by Dave Stevens.
In any season, and in all weather, a walk on the strand is never less than fascinating. Sometimes it’s simply the way the previous tide re-arranged the mix of pebbles, shingle, sand and shell according to weight and size. Sometimes it’s the occasional debris, left behind by retreating water, that makes you stop and think.
Amongst the unwelcome plastic packing, bottles and bags of various kinds there are often mysterious bits and pieces that make you wonder, “Where on earth that come from,” and “How long did it take to get here.”
Fish boxes bearing Scandinavian company names, lengths of useful rope, even the remains of an oak wardrobe have drifted ashore. I once found a suit of bright yellow overalls, took it home and hung it out to dry. Later that evening my son all-but died of fright when he walked into the yard and was met by a huge yellow figure, standing with its arms outstretched. He still believes it was a deliberate, and cruel, practical joke.
The wardrobe by the way, in case you are wondering, was of the smaller variety. What used to be called a single wardrobe. Half the size of the double wardrobes which were designed to accommodate the extensive collections of clothes owned by the ladies. The good quality oak-boards re-cycled nicely into various projects around the house.
Often the washed up objects have travelled long distances. I read, some time ago, of a classic example of this migration of objects around the planet. Usually being carried by the ocean currents. A ship arrived on the coast of Canada, having started its journey during the calamitous Sunami disaster in North East Japan. To my shame I forgot the precise details. But the fact that a well built, crewless, ship can drift North across the Pacific to arrive in Canada is, well, astonishing.
The Strand doesn’t receive many drifting Japanese ships but awhile ago I did find something that confused me. It was a cylindrical ivy-like Structure. A lattice work of branches or roots about four feet long by eight inches in diameter. It had all the appearances of an ivy, or similar parasite growth which had survived long after its host had died, decayed and disappeared. Except that, on closer inspection, it became pretty obvious that it was not the remnant of a tough old ivy. The overlapping lattice work was fused and the material much tougher, less brittle, than ivy with a grain that was more like wood.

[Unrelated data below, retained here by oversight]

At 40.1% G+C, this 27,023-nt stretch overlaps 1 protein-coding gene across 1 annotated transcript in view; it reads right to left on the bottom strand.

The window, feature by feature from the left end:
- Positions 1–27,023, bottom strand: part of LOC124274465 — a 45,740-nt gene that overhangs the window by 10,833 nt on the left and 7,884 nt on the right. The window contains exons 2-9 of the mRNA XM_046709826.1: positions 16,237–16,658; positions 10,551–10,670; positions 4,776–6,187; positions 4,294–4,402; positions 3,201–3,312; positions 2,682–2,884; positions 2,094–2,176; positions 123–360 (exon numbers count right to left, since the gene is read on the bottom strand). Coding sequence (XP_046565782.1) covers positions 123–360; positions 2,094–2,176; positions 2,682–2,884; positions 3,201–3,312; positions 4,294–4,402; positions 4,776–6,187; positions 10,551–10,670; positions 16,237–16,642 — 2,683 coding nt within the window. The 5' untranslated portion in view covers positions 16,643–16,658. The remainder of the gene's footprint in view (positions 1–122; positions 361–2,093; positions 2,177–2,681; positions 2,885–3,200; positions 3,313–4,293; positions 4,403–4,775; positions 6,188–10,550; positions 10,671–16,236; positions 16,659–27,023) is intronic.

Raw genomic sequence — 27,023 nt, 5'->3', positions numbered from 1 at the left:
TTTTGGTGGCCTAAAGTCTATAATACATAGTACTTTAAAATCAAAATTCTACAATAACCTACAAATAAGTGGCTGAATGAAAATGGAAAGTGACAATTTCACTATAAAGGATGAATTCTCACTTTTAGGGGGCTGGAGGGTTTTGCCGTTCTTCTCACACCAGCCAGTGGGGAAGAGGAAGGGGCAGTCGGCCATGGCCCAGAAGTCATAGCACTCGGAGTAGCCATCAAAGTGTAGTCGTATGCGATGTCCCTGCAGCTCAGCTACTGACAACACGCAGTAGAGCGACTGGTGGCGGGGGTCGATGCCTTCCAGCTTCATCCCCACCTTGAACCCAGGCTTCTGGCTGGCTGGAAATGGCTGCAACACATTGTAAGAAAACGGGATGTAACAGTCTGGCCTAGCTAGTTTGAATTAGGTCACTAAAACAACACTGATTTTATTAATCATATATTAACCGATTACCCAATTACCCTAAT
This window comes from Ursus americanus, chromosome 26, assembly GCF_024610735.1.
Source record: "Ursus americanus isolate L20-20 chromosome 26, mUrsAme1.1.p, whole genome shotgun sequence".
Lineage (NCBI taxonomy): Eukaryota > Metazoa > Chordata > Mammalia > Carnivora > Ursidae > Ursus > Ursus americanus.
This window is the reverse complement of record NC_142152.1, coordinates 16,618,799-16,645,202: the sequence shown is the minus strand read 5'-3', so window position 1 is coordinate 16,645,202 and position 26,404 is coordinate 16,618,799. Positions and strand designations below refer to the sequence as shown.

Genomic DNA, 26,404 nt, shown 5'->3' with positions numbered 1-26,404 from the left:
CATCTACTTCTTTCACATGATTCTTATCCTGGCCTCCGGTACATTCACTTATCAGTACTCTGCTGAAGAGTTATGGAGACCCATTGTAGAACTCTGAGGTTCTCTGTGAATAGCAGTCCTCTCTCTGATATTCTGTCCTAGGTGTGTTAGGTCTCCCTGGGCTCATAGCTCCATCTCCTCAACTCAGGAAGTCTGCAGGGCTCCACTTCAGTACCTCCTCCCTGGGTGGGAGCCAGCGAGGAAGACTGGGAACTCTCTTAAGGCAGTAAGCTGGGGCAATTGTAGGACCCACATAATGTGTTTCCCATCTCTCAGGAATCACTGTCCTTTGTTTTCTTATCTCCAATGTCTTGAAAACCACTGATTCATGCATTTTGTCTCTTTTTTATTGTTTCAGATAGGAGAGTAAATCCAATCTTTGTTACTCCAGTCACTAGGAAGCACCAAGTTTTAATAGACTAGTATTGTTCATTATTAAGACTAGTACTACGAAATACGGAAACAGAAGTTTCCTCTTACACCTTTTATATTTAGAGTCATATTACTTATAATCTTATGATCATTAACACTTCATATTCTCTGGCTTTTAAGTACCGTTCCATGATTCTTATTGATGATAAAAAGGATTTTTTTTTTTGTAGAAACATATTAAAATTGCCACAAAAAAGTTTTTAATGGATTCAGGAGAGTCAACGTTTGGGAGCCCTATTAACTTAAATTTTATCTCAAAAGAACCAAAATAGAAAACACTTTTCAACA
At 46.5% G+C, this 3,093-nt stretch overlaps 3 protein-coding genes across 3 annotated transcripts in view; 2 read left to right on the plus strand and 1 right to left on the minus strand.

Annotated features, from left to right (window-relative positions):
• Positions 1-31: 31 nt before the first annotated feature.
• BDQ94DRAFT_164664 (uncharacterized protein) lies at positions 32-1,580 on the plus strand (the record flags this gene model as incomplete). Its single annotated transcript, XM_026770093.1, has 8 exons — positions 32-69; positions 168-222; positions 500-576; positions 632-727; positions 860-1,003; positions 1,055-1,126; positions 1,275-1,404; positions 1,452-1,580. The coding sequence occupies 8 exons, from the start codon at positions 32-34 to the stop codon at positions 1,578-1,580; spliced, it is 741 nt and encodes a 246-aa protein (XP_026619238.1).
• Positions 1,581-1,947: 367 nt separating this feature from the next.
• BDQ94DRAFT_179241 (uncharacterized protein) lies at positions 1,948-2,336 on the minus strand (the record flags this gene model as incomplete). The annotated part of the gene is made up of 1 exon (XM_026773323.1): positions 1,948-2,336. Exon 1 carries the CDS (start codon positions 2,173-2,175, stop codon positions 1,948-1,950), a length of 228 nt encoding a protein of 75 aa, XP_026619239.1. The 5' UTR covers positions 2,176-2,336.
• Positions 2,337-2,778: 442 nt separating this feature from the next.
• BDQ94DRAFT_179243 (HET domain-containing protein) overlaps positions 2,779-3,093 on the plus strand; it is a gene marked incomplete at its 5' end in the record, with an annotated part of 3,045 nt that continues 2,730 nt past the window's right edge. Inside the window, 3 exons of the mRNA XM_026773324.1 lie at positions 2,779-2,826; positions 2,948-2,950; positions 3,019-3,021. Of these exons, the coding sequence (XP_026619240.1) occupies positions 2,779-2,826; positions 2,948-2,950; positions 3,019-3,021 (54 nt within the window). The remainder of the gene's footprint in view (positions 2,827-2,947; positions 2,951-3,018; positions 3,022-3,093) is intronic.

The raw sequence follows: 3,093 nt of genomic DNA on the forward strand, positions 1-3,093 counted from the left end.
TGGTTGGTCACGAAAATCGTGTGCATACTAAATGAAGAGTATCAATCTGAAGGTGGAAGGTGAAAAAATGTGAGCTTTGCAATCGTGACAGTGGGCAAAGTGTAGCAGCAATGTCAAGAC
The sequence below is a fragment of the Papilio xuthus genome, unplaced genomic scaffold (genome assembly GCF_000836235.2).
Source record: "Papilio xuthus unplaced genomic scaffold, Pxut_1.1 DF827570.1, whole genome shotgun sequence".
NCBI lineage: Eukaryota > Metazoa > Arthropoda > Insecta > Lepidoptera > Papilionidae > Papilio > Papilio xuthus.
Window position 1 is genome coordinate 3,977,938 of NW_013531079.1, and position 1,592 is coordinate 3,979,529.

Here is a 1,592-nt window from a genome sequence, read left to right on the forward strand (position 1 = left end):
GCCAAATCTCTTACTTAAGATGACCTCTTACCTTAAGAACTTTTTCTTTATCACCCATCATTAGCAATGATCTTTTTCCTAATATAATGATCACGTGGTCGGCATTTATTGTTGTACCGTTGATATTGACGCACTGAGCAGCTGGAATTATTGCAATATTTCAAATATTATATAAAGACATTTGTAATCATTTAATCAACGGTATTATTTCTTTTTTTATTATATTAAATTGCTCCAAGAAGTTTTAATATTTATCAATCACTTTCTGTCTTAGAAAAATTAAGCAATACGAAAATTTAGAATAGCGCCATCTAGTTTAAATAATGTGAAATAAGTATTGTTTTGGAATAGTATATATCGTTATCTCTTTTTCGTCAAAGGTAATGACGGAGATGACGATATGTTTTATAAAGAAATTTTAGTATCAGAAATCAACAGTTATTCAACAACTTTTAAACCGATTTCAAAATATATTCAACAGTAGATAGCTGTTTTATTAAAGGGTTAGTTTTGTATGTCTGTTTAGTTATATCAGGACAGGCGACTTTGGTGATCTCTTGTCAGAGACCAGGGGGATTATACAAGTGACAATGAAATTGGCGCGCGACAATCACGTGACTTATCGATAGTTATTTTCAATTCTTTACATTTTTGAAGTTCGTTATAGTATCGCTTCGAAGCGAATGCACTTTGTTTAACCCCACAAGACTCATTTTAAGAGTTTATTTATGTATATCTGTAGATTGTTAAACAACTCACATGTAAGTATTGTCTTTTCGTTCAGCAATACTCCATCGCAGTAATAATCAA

This object was too mysterious and attractive to leave so I carried it home, cleaned it, and eventually it found its way into the home of a family member who shares my taste for found objects. It actually looks quite beautiful in its new role as a decorative sculpture and conversation piece. The families botanical and arboreal guru, most families have one, saw it and got very excited. He did some research and announced “What you have is the remains of a parasytic fig. Probable from the Amazon Basin.” Parasytic Figs, apparently, gain the height they need in a tropical forest by climbing a tall tree and enjoying the sunlight above the forest canopy. Where their fruits are much appreciated by a variety of tree dwelling species. Their tough, durable, structure outlasts the host tree when it dies and falls, sometimes into a nearby river.
My gurus plausible theory was that the fig drifted downstream to the sea and was eventually borne by the gulf stream to the strand. When it came ashore and waited patiently for me to find it and give it a good home. I hope he’s right. I’m quite happy to believe The theory and until someone proves otherwise its what I tell anyone who asks, “What on earth is that”.
If you are ever in a pub, or at a party, and during an awkward lull in The Conversation someone fills in by saying, “Did you know that parasytic fig-trees can cross oceans” You’ll know where they first learned this quite interesting fact. It might even be that someday it earns you the winning point in a quiz. If so, and there’s a cash prize, do the decent thing and forward my 10% consultancy fee.